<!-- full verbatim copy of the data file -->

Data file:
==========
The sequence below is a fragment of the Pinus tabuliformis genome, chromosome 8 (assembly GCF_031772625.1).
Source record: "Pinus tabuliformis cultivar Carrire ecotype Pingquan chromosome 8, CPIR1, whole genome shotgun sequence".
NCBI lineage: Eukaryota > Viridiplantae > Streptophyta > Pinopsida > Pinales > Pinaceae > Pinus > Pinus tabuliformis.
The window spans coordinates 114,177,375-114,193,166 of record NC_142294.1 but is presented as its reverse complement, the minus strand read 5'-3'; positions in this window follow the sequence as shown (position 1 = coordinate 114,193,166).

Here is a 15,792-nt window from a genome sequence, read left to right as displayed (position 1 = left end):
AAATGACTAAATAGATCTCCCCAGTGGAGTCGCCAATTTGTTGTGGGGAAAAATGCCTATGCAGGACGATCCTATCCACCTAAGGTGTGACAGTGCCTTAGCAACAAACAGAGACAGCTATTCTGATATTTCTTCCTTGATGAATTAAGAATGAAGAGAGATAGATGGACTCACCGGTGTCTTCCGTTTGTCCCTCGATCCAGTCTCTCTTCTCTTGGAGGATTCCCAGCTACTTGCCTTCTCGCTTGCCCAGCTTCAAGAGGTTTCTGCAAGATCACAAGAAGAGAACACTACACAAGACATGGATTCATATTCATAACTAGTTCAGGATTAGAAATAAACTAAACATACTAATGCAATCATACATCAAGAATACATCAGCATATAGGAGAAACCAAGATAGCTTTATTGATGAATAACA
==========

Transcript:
The sequence below is a fragment of the Pinus tabuliformis genome, chromosome 8 (assembly GCF_031772625.1).
Source record: "Pinus tabuliformis cultivar Carrire ecotype Pingquan chromosome 8, CPIR1, whole genome shotgun sequence".
NCBI lineage: Eukaryota > Viridiplantae > Streptophyta > Pinopsida > Pinales > Pinaceae > Pinus > Pinus tabuliformis.
The window spans coordinates 114,177,375-114,193,166 of record NC_142294.1 but is presented as its reverse complement, the minus strand read 5'-3'; positions in this window follow the sequence as shown (position 1 = coordinate 114,193,166).

Here is a 15,792-nt window from a genome sequence, read left to right as displayed (position 1 = left end):
AAATGACTAAATAGATCTCCCCAGTGGAGTCGCCAATTTGTTGTGGGGAAAAATGCCTATGCAGGACGATCCTATCCACCTAAGGTGTGACAGTGCCTTAGCAACAAACAGAGACAGCTATTCTGATATTTCTTCCTTGATGAATTAAGAATGAAGAGAGATAGATGGACTCACCGGTGTCTTCCGTTTGTCCCTCGATCCAGTCTCTCTTCTCTTGGAGGATTCCCAGCTACTTGCCTTCTCGCTTGCCCAGCTTCAAGAGGTTTCTGCAAGATCACAAGAAGAGAACACTACACAAGACATGGATTCATATTCATAACTAGTTCAGGATTAGAAATAAACTAAACATACTAATGCAATCATACATCAAGAATACATCAGCATATAGGAGAAACCAAGATAGCTTTATTGATGAATAACA